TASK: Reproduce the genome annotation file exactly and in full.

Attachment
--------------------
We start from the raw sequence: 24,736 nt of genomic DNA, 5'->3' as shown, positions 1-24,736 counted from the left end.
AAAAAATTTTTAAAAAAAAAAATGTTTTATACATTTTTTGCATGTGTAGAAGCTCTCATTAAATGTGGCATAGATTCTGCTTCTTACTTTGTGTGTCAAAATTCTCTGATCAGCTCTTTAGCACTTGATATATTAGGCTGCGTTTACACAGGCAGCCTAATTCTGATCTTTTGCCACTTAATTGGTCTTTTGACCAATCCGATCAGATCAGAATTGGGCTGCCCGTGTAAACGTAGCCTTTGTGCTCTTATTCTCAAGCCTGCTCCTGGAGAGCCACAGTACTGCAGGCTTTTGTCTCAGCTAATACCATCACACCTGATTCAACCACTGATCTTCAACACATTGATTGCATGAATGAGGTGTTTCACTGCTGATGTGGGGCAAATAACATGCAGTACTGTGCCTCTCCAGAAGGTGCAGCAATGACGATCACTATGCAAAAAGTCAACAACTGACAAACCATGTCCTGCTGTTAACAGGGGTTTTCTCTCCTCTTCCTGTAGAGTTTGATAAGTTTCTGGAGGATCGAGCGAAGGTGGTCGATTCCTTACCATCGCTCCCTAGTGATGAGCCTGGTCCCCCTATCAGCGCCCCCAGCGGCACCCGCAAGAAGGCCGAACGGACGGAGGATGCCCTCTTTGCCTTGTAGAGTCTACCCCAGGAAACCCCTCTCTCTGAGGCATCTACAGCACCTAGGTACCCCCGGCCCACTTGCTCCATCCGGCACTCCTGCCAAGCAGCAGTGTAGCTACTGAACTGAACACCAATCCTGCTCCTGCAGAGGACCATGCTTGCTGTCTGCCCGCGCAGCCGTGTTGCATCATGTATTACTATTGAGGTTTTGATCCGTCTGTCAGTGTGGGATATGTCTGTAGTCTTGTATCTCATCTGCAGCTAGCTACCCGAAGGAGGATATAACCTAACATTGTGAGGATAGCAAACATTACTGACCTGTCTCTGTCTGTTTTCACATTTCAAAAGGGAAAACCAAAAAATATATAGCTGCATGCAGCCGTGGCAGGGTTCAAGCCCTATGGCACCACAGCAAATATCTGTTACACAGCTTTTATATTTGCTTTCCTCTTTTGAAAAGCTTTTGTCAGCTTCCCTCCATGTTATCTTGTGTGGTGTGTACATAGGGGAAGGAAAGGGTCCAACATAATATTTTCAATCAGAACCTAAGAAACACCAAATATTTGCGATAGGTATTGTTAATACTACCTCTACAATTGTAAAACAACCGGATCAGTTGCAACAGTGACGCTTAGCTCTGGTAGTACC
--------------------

We start from the raw sequence: 24,736 nt of genomic DNA, 5'->3' as shown, positions 1-24,736 counted from the left end.
AAAAAATTTTTAAAAAAAAAAATGTTTTATACATTTTTTGCATGTGTAGAAGCTCTCATTAAATGTGGCATAGATTCTGCTTCTTACTTTGTGTGTCAAAATTCTCTGATCAGCTCTTTAGCACTTGATATATTAGGCTGCGTTTACACAGGCAGCCTAATTCTGATCTTTTGCCACTTAATTGGTCTTTTGACCAATCCGATCAGATCAGAATTGGGCTGCCCGTGTAAACGTAGCCTTTGTGCTCTTATTCTCAAGCCTGCTCCTGGAGAGCCACAGTACTGCAGGCTTTTGTCTCAGCTAATACCATCACACCTGATTCAACCACTGATCTTCAACACATTGATTGCATGAATGAGGTGTTTCACTGCTGATGTGGGGCAAATAACATGCAGTACTGTGCCTCTCCAGAAGGTGCAGCAATGACGATCACTATGCAAAAAGTCAACAACTGACAAACCATGTCCTGCTGTTAACAGGGGTTTTCTCTCCTCTTCCTGTAGAGTTTGATAAGTTTCTGGAGGATCGAGCGAAGGTGGTCGATTCCTTACCATCGCTCCCTAGTGATGAGCCTGGTCCCCCTATCAGCGCCCCCAGCGGCACCCGCAAGAAGGCCGAACGGACGGAGGATGCCCTCTTTGCCTTGTAGAGTCTACCCCAGGAAACCCCTCTCTCTGAGGCATCTACAGCACCTAGGTACCCCCGGCCCACTTGCTCCATCCGGCACTCCTGCCAAGCAGCAGTGTAGCTACTGAACTGAACACCAATCCTGCTCCTGCAGAGGACCATGCTTGCTGTCTGCCCGCGCAGCCGTGTTGCATCATGTATTACTATTGAGGTTTTGATCCGTCTGTCAGTGTGGGATATGTCTGTAGTCTTGTATCTCATCTGCAGCTAGCTACCCGAAGGAGGATATAACCTAACATTGTGAGGATAGCAAACATTACTGACCTGTCTCTGTCTGTTTTCACATTTCAAAAGGGAAAACCAAAAAATATATAGCTGCATGCAGCCGTGGCAGGGTTCAAGCCCTATGGCACCACAGCAAATATCTGTTACACAGCTTTTATATTTGCTTTCCTCTTTTGAAAAGCTTTTGTCAGCTTCCCTCCATGTTATCTTGTGTGGTGTGTACATAGGGGAAGGAAAGGGTCCAACATAATATTTTCAATCAGAACCTAAGAAACACCAAATATTTGCGATAGGTATTGTTAATACTACCTCTACAATTGTAAAACAACCGGATCAGTTGCAACAGTGACGCTTAGCTCTGGTAGTACC